Boophis entingae is known from its type locality in Montagne d'Ambre National Park, and from Manongarivo Special Reserve, Tsaratanana Strict Nature Reserve (Manarikoba forest, Andampy campsite), Benavony, and Masoala National Park in the north of Madagascar. New unpublished data indicate the species' range extends south to Anjozorobe (F. Glaw pers. comm. November 2014), probably within the forest corridor there. Its occurrence in between these sites is uncertain, so the map reflects the approximate known areas. At some sites the species was recorded at 700 m asl, but its full elevational range is not known.
Habitat and Ecology
This species is found in rainforests, requiring forest cover (F. Glaw pers. comm. November 2014), and breeds by larval development. Males call at night along rainforest streams, from perch heights at about 1–2 m. Streams where this species was found were often relatively slow-moving and with a sandy bottom (Glaw et al. 2010). It has not been recorded in secondary degraded forest or dry forest (F. Glaw pers. comm. November 2014).
This species is locally abundant (F. Glaw pers. comm. November 2014), but its population is thought to be decreasing due to ongoing habitat loss.
There is continuing decline of extent and quality of habitat (Glaw et al. 2010) caused by caused by subsistence agriculture, timber extraction, charcoal manufacturing, invasive spread of eucalyptus, livestock grazing, regular burning to maintain cattle pasture, and expanding human settlements.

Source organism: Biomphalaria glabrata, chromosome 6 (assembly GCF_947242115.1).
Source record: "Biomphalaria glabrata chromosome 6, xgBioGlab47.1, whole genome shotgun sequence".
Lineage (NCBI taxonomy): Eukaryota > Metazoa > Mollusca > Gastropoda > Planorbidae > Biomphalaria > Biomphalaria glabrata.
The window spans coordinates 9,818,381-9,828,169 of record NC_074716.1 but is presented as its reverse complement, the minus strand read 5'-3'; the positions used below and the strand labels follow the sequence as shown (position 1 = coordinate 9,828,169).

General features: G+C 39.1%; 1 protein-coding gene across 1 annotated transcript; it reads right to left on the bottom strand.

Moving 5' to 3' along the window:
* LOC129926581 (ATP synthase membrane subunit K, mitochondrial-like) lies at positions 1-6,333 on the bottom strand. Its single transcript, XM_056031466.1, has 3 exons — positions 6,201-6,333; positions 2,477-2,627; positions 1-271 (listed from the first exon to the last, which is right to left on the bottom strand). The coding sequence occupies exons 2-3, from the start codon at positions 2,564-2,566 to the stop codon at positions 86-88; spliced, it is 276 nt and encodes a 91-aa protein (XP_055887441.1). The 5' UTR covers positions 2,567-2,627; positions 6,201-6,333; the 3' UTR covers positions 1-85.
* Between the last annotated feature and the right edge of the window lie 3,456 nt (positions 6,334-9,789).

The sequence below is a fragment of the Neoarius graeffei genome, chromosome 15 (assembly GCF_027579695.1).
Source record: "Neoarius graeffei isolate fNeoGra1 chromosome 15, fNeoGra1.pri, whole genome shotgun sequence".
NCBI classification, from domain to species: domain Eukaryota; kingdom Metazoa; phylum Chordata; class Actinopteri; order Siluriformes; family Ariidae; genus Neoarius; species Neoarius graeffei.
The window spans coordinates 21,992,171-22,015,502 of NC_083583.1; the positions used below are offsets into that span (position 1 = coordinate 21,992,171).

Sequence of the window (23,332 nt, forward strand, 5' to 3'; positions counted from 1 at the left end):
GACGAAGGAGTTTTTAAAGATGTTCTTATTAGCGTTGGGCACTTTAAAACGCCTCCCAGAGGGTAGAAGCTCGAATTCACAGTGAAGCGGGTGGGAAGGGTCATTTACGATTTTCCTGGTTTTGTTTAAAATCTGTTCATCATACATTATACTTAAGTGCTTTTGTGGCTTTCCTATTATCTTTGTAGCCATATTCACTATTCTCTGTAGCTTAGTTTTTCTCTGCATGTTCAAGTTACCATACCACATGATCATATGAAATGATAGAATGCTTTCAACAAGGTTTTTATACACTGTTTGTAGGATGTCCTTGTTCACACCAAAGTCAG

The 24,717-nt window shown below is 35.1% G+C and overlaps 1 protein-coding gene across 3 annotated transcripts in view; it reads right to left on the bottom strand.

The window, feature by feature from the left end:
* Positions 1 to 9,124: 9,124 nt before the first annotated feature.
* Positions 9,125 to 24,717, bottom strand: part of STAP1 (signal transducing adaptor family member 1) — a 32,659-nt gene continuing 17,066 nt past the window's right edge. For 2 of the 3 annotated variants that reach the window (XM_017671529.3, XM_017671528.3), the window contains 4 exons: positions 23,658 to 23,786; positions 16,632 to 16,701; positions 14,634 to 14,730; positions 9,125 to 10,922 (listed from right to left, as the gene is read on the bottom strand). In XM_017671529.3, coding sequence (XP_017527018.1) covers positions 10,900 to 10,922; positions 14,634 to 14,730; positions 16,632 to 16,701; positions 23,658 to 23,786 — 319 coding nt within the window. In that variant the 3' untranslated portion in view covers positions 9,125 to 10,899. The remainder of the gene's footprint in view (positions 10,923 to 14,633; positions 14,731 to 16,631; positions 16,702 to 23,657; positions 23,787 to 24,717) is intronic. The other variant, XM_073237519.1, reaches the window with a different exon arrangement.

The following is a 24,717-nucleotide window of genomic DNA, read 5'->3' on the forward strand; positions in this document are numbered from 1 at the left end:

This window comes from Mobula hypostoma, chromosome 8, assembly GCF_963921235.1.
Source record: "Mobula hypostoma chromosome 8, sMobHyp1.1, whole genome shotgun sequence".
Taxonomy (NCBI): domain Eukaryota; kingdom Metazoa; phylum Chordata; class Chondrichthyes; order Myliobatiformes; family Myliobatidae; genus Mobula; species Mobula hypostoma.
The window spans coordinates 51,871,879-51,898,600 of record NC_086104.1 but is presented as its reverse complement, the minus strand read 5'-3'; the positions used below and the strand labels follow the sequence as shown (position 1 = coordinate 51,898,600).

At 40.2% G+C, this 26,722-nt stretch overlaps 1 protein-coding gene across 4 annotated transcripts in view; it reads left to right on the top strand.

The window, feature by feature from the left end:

The species occurs in several protected areas: Manongarivo Special Reserve where species has relatively good protection (F. Glaw pers. comm., November 2014), Tsaratanana Strict Nature Reserve, Masoala National Park, Montagne d'Ambre National Park. The species is probably present in the forests protected by the Anjozorobe Forest Corridor and possibly also in the Ambohitantely Special Reserve, both of which shelter the last remaining forest in the central plateau.
Immediate conservation management action is required to protect the biological diversity found within the Forêt d'Ambre Special Reserve. Continued and improved management of other known sites and protected areas is needed to ensure sufficient habitat is available for this species.
In order to inform the need for further conservation action, more information is required on the distribution and fragmentation of the species' population and the effect this has on its long-term survival.
Red List Status
Least Concern (LC)
Listed as Least Concern because it is a widespread species which is locally abundant and has a presumed large population. However, there is ongoing decline in the species' habitat and it seems to be dependent on forest cover for survival. Further research may indicate that targeted conservation action is required to ensure this species' survival.
In the Boophis majori group, and previously confused with Boophis brachychir, according to the original publication (Frost 2013).
IUCN SSC Amphibian Specialist Group 2015. Boophis entingae. The IUCN Red List of Threatened Species 2015: e.T49454271A49455890. http://dx.doi.org/10.2305/IUCN.UK.2015-4.RLTS.T49454271A49455890.en